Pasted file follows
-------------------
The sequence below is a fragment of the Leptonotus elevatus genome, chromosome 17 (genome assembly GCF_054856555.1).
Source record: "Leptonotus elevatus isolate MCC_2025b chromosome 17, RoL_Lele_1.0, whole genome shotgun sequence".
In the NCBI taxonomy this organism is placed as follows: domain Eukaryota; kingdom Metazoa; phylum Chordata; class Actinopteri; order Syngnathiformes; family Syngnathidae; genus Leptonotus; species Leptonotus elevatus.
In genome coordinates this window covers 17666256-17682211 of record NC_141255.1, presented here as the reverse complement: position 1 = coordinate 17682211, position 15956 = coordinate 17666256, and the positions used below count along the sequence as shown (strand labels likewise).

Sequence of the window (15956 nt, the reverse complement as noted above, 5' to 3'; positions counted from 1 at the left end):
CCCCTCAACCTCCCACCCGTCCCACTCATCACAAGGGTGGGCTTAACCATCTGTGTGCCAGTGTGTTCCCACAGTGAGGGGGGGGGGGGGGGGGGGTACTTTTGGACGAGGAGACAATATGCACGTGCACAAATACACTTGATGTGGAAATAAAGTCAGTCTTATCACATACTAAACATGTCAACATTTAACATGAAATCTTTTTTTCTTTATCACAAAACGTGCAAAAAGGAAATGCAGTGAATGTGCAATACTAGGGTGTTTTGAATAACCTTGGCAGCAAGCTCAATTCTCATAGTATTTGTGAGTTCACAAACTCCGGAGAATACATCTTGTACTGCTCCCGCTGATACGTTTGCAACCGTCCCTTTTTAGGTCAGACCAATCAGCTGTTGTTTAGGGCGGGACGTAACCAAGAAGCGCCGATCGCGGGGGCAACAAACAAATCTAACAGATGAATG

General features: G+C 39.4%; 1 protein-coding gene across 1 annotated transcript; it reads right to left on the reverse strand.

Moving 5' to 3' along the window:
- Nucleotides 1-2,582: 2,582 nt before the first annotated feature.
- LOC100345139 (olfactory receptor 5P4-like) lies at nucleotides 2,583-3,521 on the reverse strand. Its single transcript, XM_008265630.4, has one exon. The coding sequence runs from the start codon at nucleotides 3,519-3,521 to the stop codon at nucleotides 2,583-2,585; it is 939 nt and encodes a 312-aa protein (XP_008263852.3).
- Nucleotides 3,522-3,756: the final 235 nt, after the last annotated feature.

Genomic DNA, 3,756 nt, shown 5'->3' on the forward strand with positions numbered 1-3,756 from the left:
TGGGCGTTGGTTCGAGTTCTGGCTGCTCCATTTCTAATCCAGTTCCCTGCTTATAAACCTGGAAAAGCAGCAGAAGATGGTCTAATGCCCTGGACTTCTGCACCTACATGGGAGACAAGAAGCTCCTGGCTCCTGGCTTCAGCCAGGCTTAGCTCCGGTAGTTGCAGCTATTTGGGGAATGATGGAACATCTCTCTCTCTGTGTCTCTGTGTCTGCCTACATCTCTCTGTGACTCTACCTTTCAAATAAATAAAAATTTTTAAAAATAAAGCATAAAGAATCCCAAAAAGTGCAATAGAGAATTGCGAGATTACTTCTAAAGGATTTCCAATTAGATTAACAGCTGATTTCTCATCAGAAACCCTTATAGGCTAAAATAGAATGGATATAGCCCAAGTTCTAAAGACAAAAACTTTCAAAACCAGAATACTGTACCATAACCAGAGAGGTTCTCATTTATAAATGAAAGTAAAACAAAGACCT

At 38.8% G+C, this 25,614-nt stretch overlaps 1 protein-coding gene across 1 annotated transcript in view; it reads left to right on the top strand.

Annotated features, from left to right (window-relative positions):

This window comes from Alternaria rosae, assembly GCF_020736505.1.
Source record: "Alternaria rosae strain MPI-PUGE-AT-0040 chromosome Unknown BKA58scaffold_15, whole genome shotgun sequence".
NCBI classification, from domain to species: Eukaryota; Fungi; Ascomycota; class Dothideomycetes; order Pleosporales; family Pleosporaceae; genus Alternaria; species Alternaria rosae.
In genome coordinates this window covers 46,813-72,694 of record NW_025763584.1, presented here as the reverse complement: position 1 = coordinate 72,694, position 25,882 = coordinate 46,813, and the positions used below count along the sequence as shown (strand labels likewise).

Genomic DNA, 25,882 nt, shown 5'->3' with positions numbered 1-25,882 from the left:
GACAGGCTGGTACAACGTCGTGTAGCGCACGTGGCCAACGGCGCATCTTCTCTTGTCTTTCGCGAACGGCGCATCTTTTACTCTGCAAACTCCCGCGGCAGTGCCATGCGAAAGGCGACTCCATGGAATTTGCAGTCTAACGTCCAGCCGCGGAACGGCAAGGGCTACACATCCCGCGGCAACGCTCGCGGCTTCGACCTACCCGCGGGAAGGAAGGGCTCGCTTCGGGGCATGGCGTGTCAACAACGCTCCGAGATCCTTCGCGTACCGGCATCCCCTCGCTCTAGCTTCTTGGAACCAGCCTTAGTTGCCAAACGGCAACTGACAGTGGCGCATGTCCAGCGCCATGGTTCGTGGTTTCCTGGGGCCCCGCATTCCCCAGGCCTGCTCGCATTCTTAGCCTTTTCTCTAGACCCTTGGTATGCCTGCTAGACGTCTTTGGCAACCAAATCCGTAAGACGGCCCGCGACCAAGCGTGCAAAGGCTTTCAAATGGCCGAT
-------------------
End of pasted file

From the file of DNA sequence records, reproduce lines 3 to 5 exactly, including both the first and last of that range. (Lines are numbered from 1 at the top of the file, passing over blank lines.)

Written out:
In the NCBI taxonomy this organism is placed as follows: domain Eukaryota; kingdom Metazoa; phylum Chordata; class Actinopteri; order Syngnathiformes; family Syngnathidae; genus Leptonotus; species Leptonotus elevatus.
In genome coordinates this window covers 17666256-17682211 of record NC_141255.1, presented here as the reverse complement: position 1 = coordinate 17682211, position 15956 = coordinate 17666256, and the positions used below count along the sequence as shown (strand labels likewise).

Sequence of the window (15956 nt, the reverse complement as noted above, 5' to 3'; positions counted from 1 at the left end):